Introduces the study of the environment through literature, culture, and history. Topics include changing ideas about nature, wilderness, ecology, pollution, climate, and human/animal relations, with particular emphasis on environmental justice and the unequal distribution of environmental crises, both globally and along class, race and gender lines.

Engl 308 – Marxism Literary Theory (5 credits)
TTh 9:30-11:20
Instructor: Alys Weinbaum

Writing credit
Open to all students on 11/23

Introduces Marxist theory and methodology. Explores how and why Marx's writings, Marxist theory, and materialist methods became central to the study of literature and culture over the course of the twentieth century.

Engl 316 – Postcolonial Literature and Culture: Home Leavings and Home Comings (5 credits)
TTh 8:30-10:20
Instructor: Anu Taranath
Diversity credit
Open to all students on 11/23

Readings of major texts and writers in postcolonial literature and culture. Surveys some of the most important questions and debates in postcolonial literature, including issues of identity, globalization, language, and nationalism. Cultural focus may vary.

History of Modern Europe
https://www.washington.edu/students/timeschd/WIN2021/modeuro.html

HSTEU 274 – European History and Film from the 1890s to the Present (5 credits)
Lectures to be arranged. Go to MyPlan or the Time Schedule for details.
Quiz F, times vary
Instructor: Jordanna Bailkin

Introduces the histories of world war, the rise and fall of fascism and communism, postwar migrations, the Cold War and decolonization, and the making of the European Community through film. Historical content unified by methodological focus on the social and political function of film.

Jackson School of International Studies: Area Studies
http://www.washington.edu/students/timeschd/WIN2021/jsisa.html

JSIS A 207 – Asian Civilizations: Traditions (5 credits)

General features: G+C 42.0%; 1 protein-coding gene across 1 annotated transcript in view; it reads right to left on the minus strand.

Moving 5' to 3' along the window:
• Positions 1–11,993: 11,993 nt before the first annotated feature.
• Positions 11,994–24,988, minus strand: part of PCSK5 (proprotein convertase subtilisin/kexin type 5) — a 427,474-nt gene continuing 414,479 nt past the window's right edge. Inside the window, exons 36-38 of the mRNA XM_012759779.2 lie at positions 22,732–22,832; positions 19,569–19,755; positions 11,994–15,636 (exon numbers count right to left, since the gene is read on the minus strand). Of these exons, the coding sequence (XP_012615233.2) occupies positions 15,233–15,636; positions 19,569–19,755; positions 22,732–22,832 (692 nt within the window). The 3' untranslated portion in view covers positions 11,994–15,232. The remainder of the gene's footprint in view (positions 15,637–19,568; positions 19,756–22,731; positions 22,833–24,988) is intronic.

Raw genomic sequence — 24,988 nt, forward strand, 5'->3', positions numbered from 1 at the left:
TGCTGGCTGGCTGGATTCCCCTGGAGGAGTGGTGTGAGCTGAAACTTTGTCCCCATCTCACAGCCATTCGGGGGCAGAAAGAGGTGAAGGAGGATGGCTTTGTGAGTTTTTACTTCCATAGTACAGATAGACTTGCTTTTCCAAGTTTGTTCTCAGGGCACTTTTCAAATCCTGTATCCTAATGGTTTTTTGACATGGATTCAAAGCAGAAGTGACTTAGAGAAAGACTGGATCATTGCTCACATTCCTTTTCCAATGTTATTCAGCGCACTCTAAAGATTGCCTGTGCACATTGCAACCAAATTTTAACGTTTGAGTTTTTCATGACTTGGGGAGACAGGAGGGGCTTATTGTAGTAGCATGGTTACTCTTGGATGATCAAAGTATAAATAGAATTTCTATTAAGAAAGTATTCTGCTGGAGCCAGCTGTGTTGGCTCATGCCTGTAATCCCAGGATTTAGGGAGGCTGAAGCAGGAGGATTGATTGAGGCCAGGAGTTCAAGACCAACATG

MW 12:30-2:20
Instructor: Deborah Porter
Interdisciplinary introduction to the civilizations of Asia, particularly those of India, China, Japan, and Korea. Explores the religion, philosophy, literature, art, and social and political thought of these civilizations from ancient times to the 17th century.

JSIS A 210 – Islamic Civilization (5 credits)
TTh 1:30-3:20
Quiz F, times vary
Instructor: Hamza Zafer
Covers major developments in the formative, classical, and modern periods of Islamic civilization from seventh century Arabia to the contemporary Muslim world. Looks at the development of Islamic religious thought and legal practice as well as the Muslim polities, cultures, and intellectual traditions of Asia, Africa, Europe, and America. May not be taken for credit if credit earned in NEAR E 210. Offered jointly with NEAR E 229.

JSIS A 239 – Greece: From Ancient to Modern (5 credits)
TTh 2:30-4:20
Instructor: Alexander Hollman

How are Ancient and Modern Greece connected to each other? Learn about great moments in Ancient Greek culture (tyranny and democracy, tragedy and comedy, athletics and art) and the complex ways Modern Greece has drawn on this heritage by exploring ancient and modern texts and images. Offered jointly with CLAS 239.

JSIS A 365 – Luso-Brazilian Cultures (5 credits)
TTh 1:30-3:20
Instructor: Eduardo Viana Da Silva
Explores cultures of Brazil, Portuguese-speaking Africa, Asia, and Europe within the framework of cultural studies theory. Follows an interdisciplinary approach, drawing from readings, audio files (radio), films and documentaries in history, literature, arts and performances, anthropology, among others. Focuses on selected cultural aspects and countries. Taught in English. Offered jointly with Port 365.